2002 05 16

                    LINUX NEWS
     Resources & Links From www.CramSession.com
              Thursday, May 16, 2002


1) Sean’s Notes

2) Linux News

A Case For Certification
SUN Introduces New Cobalt Server
SUN and Linux, A Publicity Stunt?
SSH Replaces R\* in OpenBSD

3) Linux Resources

Linux Terminal Servers
^?^?^?^?What's Going On?
Free Training Materials
Dual Boot Linux and... Linux?
SSL Made Easy

4) App o’ the Week

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1) Sean's Notes

Last week we had a look at filesystems, and what they do for
us.  If you're new to this newsletter, or want a refresher,
take a look here:


I left off just before telling you how to mount a filesystem
with the "mount" command.  It's really quite easy, as long as
you're root:

# mount what_you_want_to_mount where_you_want_to_mount_it

So if you want to mount /dev/hdb5 on /mnt (so that when you're
in /mnt, you're reading and writing to hdb5)

# mount /dev/hdb5 /mnt

Then, you can check to see that it's mounted:

# mount
/dev/hdb5 on /mnt type ext2 (rw)

Note that we didn't mention anything about what type of
filesystem was on hdb5, it was figured out for us.
Sometimes, you have to tell mount the filesystem type:

mount /dev/hdb5 /mnt -t ext2

-t tells the filesystem type.  You can look at
/proc/filesystems to see what is currently available, or see
what drivers you could load in

/etc/fstab is the file that controls what gets mounted on
boot.  To have hdb5 mounted every boot, we could add the line

/dev/hdb5 /mnt ext2 defaults 1 2

(fields are separated by spaces or tabs)  The data should
look familiar, columns 1-3 are the device (what you want to
mount), the mount point (where you want to mount it), and
the filesystem type respectively.  The next field is where
you can pass options, normally we use "default" to specify
that we don't really care.  Examples of options would be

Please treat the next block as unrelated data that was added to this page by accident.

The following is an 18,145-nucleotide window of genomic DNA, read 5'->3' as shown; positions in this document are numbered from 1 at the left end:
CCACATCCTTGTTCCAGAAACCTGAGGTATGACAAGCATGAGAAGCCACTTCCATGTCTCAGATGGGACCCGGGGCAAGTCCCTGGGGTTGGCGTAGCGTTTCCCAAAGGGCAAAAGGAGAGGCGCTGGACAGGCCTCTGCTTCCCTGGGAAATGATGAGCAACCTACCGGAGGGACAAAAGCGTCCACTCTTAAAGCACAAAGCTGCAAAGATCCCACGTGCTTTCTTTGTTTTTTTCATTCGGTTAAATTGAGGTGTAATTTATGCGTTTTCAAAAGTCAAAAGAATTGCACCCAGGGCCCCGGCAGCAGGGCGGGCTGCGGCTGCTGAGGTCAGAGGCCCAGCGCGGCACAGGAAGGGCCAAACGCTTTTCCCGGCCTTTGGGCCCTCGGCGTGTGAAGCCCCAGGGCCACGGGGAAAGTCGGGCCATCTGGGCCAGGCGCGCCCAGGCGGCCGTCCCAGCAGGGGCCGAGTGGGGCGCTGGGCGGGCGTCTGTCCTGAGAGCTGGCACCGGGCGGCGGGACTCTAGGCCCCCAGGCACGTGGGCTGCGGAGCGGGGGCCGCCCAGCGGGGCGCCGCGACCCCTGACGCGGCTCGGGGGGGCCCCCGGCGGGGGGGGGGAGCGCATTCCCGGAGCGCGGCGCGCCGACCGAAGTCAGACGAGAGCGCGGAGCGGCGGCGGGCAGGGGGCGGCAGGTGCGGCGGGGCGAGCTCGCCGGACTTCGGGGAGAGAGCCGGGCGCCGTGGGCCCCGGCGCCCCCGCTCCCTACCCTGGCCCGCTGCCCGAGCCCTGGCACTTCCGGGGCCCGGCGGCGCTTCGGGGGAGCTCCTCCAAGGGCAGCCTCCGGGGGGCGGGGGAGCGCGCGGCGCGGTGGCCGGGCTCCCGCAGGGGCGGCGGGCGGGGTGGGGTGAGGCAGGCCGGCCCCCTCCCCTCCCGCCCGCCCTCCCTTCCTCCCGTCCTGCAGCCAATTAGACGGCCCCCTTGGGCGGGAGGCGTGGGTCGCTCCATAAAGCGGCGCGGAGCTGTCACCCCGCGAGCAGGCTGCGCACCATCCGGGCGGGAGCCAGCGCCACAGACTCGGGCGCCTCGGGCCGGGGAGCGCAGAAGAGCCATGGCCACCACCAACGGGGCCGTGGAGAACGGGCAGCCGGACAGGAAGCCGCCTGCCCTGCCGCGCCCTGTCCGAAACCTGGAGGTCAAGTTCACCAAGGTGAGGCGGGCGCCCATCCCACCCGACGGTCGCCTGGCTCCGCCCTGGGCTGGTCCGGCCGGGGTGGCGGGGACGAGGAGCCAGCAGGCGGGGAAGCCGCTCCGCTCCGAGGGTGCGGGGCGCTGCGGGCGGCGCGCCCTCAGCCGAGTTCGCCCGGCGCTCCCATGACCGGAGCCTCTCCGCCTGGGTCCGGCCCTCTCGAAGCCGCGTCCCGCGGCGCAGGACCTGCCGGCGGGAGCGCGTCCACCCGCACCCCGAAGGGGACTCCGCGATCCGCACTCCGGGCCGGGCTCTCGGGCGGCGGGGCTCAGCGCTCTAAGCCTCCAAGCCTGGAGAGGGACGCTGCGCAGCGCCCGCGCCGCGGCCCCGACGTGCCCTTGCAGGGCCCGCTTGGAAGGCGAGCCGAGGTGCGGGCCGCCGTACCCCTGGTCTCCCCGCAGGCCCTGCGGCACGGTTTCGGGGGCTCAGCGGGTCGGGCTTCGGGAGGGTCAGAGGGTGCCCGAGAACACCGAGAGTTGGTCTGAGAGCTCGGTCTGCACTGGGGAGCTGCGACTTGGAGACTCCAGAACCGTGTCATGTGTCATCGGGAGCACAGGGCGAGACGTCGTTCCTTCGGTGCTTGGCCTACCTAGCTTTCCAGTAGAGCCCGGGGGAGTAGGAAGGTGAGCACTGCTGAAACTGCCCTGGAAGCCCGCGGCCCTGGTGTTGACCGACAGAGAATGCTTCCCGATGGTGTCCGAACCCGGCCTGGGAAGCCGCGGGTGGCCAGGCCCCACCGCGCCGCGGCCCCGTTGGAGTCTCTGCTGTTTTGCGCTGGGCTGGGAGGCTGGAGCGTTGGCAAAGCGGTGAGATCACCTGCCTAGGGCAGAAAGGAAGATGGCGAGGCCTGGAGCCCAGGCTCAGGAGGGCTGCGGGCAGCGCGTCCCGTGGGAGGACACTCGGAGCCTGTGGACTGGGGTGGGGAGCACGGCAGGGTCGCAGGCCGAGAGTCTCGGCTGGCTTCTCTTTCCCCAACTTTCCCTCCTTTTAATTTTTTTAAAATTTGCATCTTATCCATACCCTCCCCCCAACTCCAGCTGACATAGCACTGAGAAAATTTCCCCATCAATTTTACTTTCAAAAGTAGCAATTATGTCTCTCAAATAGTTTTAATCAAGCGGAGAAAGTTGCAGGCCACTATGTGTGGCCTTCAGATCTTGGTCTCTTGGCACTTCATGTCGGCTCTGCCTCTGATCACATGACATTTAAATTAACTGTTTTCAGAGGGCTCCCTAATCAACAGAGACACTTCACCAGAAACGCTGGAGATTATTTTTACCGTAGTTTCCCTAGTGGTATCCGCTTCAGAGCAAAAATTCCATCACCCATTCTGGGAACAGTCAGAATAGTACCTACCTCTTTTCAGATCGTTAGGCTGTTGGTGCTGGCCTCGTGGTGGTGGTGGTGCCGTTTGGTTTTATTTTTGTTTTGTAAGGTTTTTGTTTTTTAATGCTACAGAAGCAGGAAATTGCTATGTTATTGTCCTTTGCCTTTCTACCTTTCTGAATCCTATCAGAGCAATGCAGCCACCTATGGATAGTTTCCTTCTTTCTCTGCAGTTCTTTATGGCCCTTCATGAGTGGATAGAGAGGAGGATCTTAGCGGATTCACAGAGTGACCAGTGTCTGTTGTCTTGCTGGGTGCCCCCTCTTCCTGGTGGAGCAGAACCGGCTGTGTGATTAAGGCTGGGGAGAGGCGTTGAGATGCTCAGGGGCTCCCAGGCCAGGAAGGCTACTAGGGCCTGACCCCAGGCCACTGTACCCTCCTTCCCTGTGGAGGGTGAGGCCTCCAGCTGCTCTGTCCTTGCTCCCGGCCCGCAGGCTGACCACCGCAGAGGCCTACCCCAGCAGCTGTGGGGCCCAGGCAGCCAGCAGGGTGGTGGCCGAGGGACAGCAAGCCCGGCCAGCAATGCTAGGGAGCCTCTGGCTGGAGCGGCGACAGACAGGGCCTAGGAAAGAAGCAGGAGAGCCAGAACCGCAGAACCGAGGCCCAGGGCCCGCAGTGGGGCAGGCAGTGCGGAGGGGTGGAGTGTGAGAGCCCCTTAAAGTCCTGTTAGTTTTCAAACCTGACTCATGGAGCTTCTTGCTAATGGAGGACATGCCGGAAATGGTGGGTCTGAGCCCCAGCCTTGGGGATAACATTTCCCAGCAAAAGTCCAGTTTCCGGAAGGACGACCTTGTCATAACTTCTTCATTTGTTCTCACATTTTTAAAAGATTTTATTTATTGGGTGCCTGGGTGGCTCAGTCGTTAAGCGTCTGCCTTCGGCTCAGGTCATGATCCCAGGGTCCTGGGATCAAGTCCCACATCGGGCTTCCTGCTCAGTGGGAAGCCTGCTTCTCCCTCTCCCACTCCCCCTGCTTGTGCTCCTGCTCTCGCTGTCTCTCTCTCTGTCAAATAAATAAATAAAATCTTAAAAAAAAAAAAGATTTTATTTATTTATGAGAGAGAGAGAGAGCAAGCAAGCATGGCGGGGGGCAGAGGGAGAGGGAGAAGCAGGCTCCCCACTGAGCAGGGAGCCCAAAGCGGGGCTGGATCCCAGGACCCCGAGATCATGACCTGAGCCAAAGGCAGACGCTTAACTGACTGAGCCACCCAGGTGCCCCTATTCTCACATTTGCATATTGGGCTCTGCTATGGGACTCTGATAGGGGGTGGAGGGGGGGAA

"ro" to make it mounted read only.  The second from last
field isn't really used anymore, it's used for backups but
rarely referenced in real life.  The last field is for fsck
(the file system checker) so that it knows which order to
check things in.  Other than the root filesystem, you
should leave it at 2.

The first field need not be in the form /dev/hdXN.  If the
filesystem type were NFS (network file share), it would be


With the smbfs filesystem, you can use UNC style shares


though you'll need to pass options such as username and
password in the fourth field (run /sbin/mount.smbfs to
find what they are).

Does the device have to be a device or machine?  How about
another file?  Got an iso image of a CD-ROM handy? (you can
make one via dd if=/dev/cdrom of=image.iso)

# mount image.iso /mnt -t iso9660 -o loop
# cd /mnt; ls

What you did there was mount an image of a CD as if it were
a CD itself.  It's a handy trick!

Another benefit of using fstab is that you can specify only
the mount point or device when using mount.  With the line
above in /etc/fstab, we can run

mount /mnt


mount /dev/hdb5

without having to specify the filesystem type or other options.

Now that mounting filesystems is out of the way, we should
take a look at some of the filesystems out there.